If baby boomers have one defining characteristic, it is how little they have in common, says Matt Thornhill.
“It’s hard to know just by their age where boomers are in life,” said Thornhill, speaking at the Boomeretirement Road Show sponsored by the Partnership for Retirement Education and Planning here March 5. “When talking to boomers, advisors need to take age out of the equation and determine what stage they’re at in life.”
Boomers are “stretching out” the definition of middle age, said Thornhill, president and founder of a market research and consulting firm, The Boomer Project, Richmond, Va. “Unlike the GI generation that preceded them, most boomers do not lead ‘linear lives’,” (wherein one progresses methodically and predictably from schooling to marriage, to child-rearing or lifetime employment and, finally, to retirement.)
“It used to be that if I knew how old you were, I knew where you were on life’s path,” said Thornhill. “Boomers are all over the map. Many have gone to school, gotten married, divorced, remarried, returned to school or started a business after a period of employment.
“When we asked boomers to define ‘over the hill,’ they’d say ‘what hill?’ or ‘it’s all relative’ or ‘it’s 15 or 20 years beyond my age,’” he said. “The leading edge of boomers is a long way from looking backwards. They still have things to do.”
Also distinguishing boomers from their parents is their greater desire for personal gratification, Thornhill said. Whereas their parents tended to take a more conservative approach to money and finances because of their hardships during the Great Depression and the Second World War, boomers’ formative years were characterized by economic prosperity and an explosion in consumer buying. As a result, they feel a greater sense of entitlement and optimism than their elders did, and they’re more driven to get ahead.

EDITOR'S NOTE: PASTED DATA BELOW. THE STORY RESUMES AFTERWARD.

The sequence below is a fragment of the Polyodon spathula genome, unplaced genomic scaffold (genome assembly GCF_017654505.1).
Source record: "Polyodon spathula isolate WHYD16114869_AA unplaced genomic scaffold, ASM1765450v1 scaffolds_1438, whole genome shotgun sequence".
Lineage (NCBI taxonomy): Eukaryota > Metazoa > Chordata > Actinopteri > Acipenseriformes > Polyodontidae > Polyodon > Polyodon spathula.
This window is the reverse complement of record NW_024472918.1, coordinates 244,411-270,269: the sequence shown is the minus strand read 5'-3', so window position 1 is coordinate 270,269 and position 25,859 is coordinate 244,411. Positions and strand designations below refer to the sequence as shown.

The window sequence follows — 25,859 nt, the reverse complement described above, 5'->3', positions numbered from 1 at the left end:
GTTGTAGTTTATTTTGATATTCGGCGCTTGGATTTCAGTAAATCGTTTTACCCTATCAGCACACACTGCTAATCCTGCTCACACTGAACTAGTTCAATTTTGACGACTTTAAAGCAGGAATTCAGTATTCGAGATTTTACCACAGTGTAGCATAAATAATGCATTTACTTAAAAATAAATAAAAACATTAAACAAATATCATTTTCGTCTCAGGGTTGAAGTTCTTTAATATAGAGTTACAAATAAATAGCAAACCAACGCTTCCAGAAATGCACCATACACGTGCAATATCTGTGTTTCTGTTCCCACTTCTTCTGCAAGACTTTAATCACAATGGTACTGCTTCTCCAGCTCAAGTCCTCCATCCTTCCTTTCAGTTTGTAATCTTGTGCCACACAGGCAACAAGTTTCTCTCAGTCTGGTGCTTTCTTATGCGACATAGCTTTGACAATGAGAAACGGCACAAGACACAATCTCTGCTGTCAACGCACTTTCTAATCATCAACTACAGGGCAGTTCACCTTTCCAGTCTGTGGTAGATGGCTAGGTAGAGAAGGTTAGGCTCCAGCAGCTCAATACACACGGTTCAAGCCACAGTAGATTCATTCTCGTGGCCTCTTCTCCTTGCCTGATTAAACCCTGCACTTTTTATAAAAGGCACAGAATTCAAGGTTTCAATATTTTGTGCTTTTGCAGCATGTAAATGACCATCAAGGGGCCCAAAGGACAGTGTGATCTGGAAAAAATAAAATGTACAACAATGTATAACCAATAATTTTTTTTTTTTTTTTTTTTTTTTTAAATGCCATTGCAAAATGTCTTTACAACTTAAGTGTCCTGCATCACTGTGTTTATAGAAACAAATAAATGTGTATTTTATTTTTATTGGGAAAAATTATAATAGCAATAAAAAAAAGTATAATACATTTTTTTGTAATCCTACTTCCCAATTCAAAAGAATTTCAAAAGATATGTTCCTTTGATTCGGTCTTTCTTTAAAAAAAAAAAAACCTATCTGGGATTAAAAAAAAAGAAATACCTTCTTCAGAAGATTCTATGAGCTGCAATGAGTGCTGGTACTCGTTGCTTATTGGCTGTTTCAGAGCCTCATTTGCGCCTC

Thornhill cautioned against lumping all boomers together. He observed that, while much of the financial services community is now focused on the leading edge of boomers entering retirement, more than half of the post-World War II generation was born after 1957 and is only now turning 50.
To market effectively to older boomers, and seniors generally, advisors need to invoke emotionally compelling and positive imagery, Thornhill said. Thus, a presentation that appeals to the client’s values and the objectives they hope to realize in retirement-traveling the world via cruise ship, for instance, or working as a volunteer for a favorite charity or spending quality time with grandchildren-is more likely to influence them than the depressing imagery of hardships that await those who don’t prepare financially.
Advisors also need to need frame conversations to appeal to the boomer client’s desire for control, he said. The advisor might point out, for example, that boomers can secure their retirement futures by investing in assets over which they have control (such as 401(k)s and IRAs), rather than depending on sources of income over which they have no control (i.e., Social Security or a company pension).